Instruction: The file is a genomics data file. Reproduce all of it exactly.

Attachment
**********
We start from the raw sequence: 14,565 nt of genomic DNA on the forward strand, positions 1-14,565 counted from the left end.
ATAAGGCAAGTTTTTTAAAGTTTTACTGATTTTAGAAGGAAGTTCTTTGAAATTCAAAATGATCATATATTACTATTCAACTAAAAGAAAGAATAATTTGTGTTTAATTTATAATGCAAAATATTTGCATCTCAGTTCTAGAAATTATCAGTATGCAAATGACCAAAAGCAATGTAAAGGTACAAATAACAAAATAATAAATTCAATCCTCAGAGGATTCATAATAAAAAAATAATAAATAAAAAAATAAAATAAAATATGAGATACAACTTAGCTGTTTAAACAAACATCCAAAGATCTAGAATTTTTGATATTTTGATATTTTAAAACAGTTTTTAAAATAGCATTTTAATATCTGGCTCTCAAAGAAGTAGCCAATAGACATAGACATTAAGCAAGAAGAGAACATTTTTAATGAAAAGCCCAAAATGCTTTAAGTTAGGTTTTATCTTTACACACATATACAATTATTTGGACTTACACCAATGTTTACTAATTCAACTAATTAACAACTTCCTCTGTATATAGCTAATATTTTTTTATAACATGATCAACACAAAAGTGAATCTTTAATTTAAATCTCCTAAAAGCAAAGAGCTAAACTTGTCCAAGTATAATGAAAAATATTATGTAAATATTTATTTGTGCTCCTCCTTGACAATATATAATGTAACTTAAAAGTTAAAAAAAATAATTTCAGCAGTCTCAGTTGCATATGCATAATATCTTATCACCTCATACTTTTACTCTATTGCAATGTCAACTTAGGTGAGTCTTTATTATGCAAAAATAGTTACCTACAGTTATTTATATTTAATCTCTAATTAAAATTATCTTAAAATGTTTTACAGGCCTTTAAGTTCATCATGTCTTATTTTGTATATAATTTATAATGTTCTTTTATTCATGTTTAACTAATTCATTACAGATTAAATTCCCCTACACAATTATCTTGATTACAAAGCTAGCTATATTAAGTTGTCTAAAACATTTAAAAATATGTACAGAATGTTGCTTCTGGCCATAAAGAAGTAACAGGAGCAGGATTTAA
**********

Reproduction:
We start from the raw sequence: 14,565 nt of genomic DNA on the forward strand, positions 1-14,565 counted from the left end.
ATAAGGCAAGTTTTTTAAAGTTTTACTGATTTTAGAAGGAAGTTCTTTGAAATTCAAAATGATCATATATTACTATTCAACTAAAAGAAAGAATAATTTGTGTTTAATTTATAATGCAAAATATTTGCATCTCAGTTCTAGAAATTATCAGTATGCAAATGACCAAAAGCAATGTAAAGGTACAAATAACAAAATAATAAATTCAATCCTCAGAGGATTCATAATAAAAAAATAATAAATAAAAAAATAAAATAAAATATGAGATACAACTTAGCTGTTTAAACAAACATCCAAAGATCTAGAATTTTTGATATTTTGATATTTTAAAACAGTTTTTAAAATAGCATTTTAATATCTGGCTCTCAAAGAAGTAGCCAATAGACATAGACATTAAGCAAGAAGAGAACATTTTTAATGAAAAGCCCAAAATGCTTTAAGTTAGGTTTTATCTTTACACACATATACAATTATTTGGACTTACACCAATGTTTACTAATTCAACTAATTAACAACTTCCTCTGTATATAGCTAATATTTTTTTATAACATGATCAACACAAAAGTGAATCTTTAATTTAAATCTCCTAAAAGCAAAGAGCTAAACTTGTCCAAGTATAATGAAAAATATTATGTAAATATTTATTTGTGCTCCTCCTTGACAATATATAATGTAACTTAAAAGTTAAAAAAAATAATTTCAGCAGTCTCAGTTGCATATGCATAATATCTTATCACCTCATACTTTTACTCTATTGCAATGTCAACTTAGGTGAGTCTTTATTATGCAAAAATAGTTACCTACAGTTATTTATATTTAATCTCTAATTAAAATTATCTTAAAATGTTTTACAGGCCTTTAAGTTCATCATGTCTTATTTTGTATATAATTTATAATGTTCTTTTATTCATGTTTAACTAATTCATTACAGATTAAATTCCCCTACACAATTATCTTGATTACAAAGCTAGCTATATTAAGTTGTCTAAAACATTTAAAAATATGTACAGAATGTTGCTTCTGGCCATAAAGAAGTAACAGGAGCAGGATTTAA